Gudimallam Lingam at Parasurameswara Swamy Temple of Gudimallam, Tirupati Andhra Pradesh, India (Wikimedia)

Some scholars also consider Liṅga as an iconification of the pineal gland due to its association with the metaphysical. Please note, that when we say phallus, we should not limit Liṅga to the human reproductive organ. That would be like saying that the Supreme Brahman, before the creation of realities, first thought of a human reproductive organ, how is that sensible? If Yajur Veda says ātmaliṅga does it mean ātma‘s male reproductive organ? Or if we say Jalaliṅga does that mean water’s reproductive organ? How is that sensible? Sages noticed the pattern of this union in everything, from the cosmic union, to the union of beings on Earth, and realized the phallus in the same sense, without the notion of embarrassment/shyness nor apprehension. But Sanskrit grammar and vocabulary is very clear to denote liṅga as Sing and Mark. So, without any censorship, Liṅga represents masculinity (not just biological) which is the Puruṣa and śakti‘s yoni/kshetra represents femininity, hence She is Prakṛti. This is why Sankara’s masculinity is also called Liṅga. Gudimallam Liṅga is a perfect example that dates back to the 1st Century BCE that is represented in the shape of a phallus.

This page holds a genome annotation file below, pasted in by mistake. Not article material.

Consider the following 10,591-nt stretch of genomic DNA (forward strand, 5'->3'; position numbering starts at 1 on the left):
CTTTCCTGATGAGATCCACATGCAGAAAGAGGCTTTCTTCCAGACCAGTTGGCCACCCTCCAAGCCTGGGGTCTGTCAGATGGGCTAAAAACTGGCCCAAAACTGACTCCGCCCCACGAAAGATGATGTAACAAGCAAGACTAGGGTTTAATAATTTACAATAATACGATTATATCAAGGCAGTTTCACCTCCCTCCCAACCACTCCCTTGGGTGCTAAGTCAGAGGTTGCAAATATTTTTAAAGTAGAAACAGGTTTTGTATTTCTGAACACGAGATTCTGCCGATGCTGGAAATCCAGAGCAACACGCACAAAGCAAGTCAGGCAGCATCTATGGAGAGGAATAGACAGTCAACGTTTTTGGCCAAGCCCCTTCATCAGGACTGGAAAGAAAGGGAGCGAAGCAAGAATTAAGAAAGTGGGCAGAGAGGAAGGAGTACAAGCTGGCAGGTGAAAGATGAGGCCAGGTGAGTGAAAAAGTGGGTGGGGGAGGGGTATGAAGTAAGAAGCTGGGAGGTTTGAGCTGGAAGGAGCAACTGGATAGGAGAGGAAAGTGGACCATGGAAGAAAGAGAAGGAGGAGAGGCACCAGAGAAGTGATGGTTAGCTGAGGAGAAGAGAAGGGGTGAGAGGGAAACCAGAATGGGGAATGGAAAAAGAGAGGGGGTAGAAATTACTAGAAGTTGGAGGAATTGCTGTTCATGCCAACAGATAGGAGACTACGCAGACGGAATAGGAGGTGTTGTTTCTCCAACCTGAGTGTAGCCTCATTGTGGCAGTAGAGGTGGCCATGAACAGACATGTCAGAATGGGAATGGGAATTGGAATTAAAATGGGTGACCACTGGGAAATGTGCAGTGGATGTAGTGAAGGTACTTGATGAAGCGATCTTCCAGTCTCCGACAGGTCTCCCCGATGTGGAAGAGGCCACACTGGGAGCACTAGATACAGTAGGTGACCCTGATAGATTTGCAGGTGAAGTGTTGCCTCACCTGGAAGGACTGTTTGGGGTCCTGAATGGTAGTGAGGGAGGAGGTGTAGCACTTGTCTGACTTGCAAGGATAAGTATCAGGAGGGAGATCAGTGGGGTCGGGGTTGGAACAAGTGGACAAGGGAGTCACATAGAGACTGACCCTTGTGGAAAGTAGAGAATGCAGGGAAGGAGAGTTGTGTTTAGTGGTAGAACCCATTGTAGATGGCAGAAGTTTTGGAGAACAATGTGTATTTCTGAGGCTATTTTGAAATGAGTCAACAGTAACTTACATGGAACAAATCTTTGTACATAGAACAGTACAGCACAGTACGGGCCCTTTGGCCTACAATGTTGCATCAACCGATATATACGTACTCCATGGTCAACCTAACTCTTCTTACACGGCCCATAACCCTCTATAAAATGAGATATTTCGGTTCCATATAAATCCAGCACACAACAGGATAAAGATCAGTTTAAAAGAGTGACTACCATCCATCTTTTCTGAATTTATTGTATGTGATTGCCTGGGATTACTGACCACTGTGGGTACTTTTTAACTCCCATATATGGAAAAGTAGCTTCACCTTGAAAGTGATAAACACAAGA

The event marking the birth of Kartikeya, narrated in Ramayana by Vālmīki says, that Sankara’s Tejas when released, none including Agni and Ganga were able to retain it, at the end it had to be given back to Śakti. Hence, for all beings, Puruṣa is the father and Prakṛti the mother. The final destination of all is the Puruṣa and the means for this is Prakṛti. This Prakṛti (The śakti) is a dual-edged sword, it can take us to Puruṣa or it can immerse us deeper into the glimmer of Her māyā and samsara. Many temples (consecrated spaces) were also built to exhibit this sacred union without censorship, reluctance, or insecurity. Do all Śivaliṅgas designed to look like a phallus? No, Śivaliṅga or Śiva‘s Mark as we discussed can be anything that is Symbolic representing Śiva. It could be a human-shaped form, or a natural rock or ice formation, or it can be any natural or cosmic phenomenon, for example:

Jala liṅga: represents water
Agni liṅga represents fire
Vayu liṅga represents air/wind/life force
ātmaliṅga represents individual consciousness